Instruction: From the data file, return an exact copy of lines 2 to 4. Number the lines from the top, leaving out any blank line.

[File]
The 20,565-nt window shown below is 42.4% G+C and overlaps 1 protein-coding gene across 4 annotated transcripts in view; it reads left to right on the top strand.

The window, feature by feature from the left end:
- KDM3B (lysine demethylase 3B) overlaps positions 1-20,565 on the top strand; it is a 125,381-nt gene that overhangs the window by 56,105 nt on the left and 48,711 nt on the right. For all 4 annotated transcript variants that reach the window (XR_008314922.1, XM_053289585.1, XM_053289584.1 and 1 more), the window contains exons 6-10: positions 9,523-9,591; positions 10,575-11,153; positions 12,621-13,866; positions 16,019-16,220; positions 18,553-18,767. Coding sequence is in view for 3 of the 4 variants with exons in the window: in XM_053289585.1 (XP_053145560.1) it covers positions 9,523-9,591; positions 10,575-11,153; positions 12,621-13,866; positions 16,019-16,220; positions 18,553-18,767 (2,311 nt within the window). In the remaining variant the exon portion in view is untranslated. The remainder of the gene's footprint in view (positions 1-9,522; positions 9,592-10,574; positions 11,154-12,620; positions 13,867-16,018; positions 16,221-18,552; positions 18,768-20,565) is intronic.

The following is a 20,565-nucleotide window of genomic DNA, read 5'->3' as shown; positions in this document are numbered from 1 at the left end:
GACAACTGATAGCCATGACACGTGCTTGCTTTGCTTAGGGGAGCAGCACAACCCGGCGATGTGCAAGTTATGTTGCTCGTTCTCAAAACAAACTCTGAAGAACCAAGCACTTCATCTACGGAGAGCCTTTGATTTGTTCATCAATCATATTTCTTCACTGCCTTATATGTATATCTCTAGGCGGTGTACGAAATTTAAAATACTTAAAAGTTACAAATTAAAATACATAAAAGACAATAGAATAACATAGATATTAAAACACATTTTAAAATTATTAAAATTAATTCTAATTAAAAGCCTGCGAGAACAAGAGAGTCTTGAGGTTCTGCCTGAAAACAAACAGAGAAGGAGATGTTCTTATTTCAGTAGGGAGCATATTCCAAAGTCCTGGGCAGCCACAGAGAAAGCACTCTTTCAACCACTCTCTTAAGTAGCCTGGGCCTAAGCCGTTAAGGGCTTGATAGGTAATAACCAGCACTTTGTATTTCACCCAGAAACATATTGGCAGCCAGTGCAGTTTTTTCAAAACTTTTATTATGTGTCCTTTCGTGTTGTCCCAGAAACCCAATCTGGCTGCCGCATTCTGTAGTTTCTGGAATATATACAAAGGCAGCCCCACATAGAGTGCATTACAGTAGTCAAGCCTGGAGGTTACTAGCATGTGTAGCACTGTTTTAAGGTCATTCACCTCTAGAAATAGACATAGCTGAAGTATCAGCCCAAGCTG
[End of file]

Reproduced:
The window, feature by feature from the left end:
- KDM3B (lysine demethylase 3B) overlaps positions 1-20,565 on the top strand; it is a 125,381-nt gene that overhangs the window by 56,105 nt on the left and 48,711 nt on the right. For all 4 annotated transcript variants that reach the window (XR_008314922.1, XM_053289585.1, XM_053289584.1 and 1 more), the window contains exons 6-10: positions 9,523-9,591; positions 10,575-11,153; positions 12,621-13,866; positions 16,019-16,220; positions 18,553-18,767. Coding sequence is in view for 3 of the 4 variants with exons in the window: in XM_053289585.1 (XP_053145560.1) it covers positions 9,523-9,591; positions 10,575-11,153; positions 12,621-13,866; positions 16,019-16,220; positions 18,553-18,767 (2,311 nt within the window). In the remaining variant the exon portion in view is untranslated. The remainder of the gene's footprint in view (positions 1-9,522; positions 9,592-10,574; positions 11,154-12,620; positions 13,867-16,018; positions 16,221-18,552; positions 18,768-20,565) is intronic.

The following is a 20,565-nucleotide window of genomic DNA, read 5'->3' as shown; positions in this document are numbered from 1 at the left end: